The second goal was to raise awareness to get those who are in positions of power to simply pay attention, something which her "Black to School" series has already accomplished.
Cleveland, who earned her B.A. from Dartmouth College and Ph.D. from the University of California. said she received an email early on in the series from a person in a position of power at a Christian school. The man shared a document with her he said he planned to use to address the issues highlightd by the series on a larger scale.
"That's an answer to prayer and that's certainly something that was one of the goals of the series," Cleveland said. "My goal is that I get more and more of those stories, of people taking this information and saying this is unacceptable and we're going to make this an issue from now on."
Speaking in April at The Changing Faces Conference, an annual gathering designed to "empower, enable, encourage and enhance the service of Christian colleges to people of color," CCCU President Edward O. Blews, Jr. noted improvement among schools in their diversity.
According to the CCCU research team, 2001-2011 saw an increase across the board for student enrollment. Hispanic students were the largest area of growth (+134 percent), with Asian-American (+72 percent), black (+64 percent), Native-American (+29 percent), and white students following behind (+4 percent).
Blews also referenced Galatians 3:26-28 in his remarks at the conference.
"All of us [regardless of race or ethnicity] are baptized in Christ and clothed in His righteousness," he said. "We stand on equal footing before God through Christ. In that light we need to take stock of who we are and look forward to where we want to be."
Cleveland writes in the introduction of her "Black to School" series that both black and non-black classmates, faculty, staff, alums, parents, deans and college presidents could benefit from listening to the experiences of minority students.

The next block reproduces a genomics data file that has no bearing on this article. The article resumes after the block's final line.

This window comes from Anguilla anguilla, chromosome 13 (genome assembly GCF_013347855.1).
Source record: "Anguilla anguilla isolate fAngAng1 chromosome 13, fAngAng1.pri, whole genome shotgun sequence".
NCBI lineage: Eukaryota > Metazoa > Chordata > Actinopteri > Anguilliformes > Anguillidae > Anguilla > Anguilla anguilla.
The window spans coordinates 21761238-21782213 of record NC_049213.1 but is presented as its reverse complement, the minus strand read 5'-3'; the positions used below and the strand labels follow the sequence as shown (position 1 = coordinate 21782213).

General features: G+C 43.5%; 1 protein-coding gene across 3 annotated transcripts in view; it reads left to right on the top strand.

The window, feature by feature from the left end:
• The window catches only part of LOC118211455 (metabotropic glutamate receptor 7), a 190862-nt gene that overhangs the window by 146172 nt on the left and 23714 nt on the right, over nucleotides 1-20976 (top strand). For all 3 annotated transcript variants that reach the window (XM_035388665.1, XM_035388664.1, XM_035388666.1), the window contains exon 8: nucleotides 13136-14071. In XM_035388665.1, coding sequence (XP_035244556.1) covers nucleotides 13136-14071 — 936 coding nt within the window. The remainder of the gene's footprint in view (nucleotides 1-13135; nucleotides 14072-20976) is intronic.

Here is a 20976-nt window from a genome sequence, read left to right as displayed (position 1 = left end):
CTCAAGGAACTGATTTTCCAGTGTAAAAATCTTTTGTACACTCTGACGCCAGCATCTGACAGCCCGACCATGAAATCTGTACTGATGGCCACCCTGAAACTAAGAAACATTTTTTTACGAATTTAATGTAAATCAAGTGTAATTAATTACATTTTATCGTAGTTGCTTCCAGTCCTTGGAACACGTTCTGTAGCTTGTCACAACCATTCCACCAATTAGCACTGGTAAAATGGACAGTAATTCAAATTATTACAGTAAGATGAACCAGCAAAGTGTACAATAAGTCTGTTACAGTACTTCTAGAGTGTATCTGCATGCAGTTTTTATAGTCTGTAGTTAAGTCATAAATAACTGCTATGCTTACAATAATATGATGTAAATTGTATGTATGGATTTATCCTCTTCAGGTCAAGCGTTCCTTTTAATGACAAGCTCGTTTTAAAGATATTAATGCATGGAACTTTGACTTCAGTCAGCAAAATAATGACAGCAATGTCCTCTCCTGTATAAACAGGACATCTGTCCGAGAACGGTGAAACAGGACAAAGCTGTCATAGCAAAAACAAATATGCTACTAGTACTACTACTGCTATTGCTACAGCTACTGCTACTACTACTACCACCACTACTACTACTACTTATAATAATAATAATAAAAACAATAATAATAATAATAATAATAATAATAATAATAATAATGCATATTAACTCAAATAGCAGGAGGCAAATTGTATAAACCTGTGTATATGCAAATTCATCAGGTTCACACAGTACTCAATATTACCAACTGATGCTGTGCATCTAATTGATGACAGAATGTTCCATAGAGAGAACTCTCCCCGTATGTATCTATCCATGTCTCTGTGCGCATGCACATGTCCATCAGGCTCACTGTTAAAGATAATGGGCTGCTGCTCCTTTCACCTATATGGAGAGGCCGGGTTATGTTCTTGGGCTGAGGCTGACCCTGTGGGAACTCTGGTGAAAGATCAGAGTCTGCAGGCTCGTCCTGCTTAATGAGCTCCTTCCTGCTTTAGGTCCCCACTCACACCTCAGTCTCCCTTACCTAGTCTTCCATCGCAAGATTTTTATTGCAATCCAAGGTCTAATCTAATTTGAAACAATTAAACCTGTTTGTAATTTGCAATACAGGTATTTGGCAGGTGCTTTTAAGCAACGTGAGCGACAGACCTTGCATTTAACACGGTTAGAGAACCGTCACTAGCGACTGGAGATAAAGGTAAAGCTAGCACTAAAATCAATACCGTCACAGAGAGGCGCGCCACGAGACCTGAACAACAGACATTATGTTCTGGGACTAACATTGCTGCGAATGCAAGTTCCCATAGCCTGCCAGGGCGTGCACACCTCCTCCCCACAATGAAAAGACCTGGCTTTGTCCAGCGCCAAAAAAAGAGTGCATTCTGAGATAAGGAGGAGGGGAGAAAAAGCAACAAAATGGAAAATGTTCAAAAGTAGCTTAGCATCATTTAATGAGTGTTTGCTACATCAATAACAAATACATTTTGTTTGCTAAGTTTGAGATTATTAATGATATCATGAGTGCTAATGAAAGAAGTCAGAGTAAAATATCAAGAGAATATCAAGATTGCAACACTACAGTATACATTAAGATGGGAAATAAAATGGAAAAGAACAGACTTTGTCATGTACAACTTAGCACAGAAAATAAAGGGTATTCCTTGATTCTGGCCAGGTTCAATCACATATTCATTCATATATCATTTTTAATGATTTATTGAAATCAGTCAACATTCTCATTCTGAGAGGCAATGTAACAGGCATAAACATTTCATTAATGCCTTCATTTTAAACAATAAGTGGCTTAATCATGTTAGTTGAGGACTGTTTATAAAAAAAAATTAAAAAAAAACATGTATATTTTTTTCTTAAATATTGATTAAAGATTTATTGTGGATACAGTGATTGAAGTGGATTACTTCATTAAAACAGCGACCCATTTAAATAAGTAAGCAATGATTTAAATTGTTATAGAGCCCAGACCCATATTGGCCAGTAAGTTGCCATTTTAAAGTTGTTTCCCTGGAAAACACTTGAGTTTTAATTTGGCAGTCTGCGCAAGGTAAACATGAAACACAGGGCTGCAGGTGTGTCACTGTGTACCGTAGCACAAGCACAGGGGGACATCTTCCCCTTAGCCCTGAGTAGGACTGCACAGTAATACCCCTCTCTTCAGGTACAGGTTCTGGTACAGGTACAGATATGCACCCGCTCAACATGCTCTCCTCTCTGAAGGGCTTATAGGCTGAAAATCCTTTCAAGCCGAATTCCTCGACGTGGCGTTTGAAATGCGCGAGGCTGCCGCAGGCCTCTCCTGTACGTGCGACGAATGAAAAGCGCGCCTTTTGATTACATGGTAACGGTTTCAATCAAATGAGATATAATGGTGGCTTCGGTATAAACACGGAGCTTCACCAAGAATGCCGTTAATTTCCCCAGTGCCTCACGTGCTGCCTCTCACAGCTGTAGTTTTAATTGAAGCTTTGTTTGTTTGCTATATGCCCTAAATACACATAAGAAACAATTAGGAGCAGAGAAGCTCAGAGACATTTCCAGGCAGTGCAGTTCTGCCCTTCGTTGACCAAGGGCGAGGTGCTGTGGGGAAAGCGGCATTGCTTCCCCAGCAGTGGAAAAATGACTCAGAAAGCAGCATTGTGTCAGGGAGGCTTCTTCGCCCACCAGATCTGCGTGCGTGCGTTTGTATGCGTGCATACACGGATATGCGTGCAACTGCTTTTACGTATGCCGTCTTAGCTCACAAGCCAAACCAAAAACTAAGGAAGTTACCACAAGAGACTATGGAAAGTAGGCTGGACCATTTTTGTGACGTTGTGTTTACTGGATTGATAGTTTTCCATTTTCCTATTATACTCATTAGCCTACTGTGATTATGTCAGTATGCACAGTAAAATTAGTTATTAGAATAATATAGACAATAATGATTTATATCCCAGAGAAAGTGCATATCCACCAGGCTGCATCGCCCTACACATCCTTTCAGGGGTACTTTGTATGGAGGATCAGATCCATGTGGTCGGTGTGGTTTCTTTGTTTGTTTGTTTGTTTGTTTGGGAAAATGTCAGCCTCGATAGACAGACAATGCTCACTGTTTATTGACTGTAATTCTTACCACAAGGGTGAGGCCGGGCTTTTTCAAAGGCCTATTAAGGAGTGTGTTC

"We must know each other's stories in order to begin to address the problem of race," she writes.
The "Black to School: African-American Voices at Christian Colleges" series was expected to conclude with suggested actions for change and improvement from Julie Park, a race, religion and higher education expert and author of When Diversity Drops: Race, Religion, and Affirmative Action in Higher Education.
The latest entry in Cleveland's series, part five, features the experiences of Drew Hart, a Ph.D. student studying Theology and Ethics at Lutheran Theological Seminary. As an undergrad at a Christian college in Pennsylvania, he encountered cases of racism and "cultural assaults."
Although he had managed to build relationships with other students on campus, Hart eventually found himself overwhelmed by the "subtle race issues" he previously had chosen to ignore.
"Each little cut on its own was unsubstantial, but by the end of my time there I found myself with a thousand paper cuts that hurt like hell. The ongoing racial prejudice on campus was more persistent and life-draining than anything I had seen in my life," he writes of his experience at the unidentified and mostly-white Christian college.
Cleveland, whose work involves equipping pastors and leaders and others of influence who are interested in tackling reconciliation across race, gender, class, education and theological lines, said the shared theme among the stories she has been highlighting is that each one is "heavily tainted." But there are some redemptive moments, she added.
In her upcoming book, Disunity in Christ: Uncovering the Hidden Forces that Keep Us Apart, Cleveland examines divisions among Christians and offers ways to build bridges.
"It's a book for anyone who is trying to figure out why it's so hard for Christians who are culturally different to come together, why it's so hard for us to be in the same room with people who disagree with us, why churches are so culturally homogenous, why it seems like a church with a different ethnic group down the street seems so different from us and why we tend not to connect with them," she explained. "I give the reader tools for crossing those bridges. Once we understand why they exist, then we can start to cross them."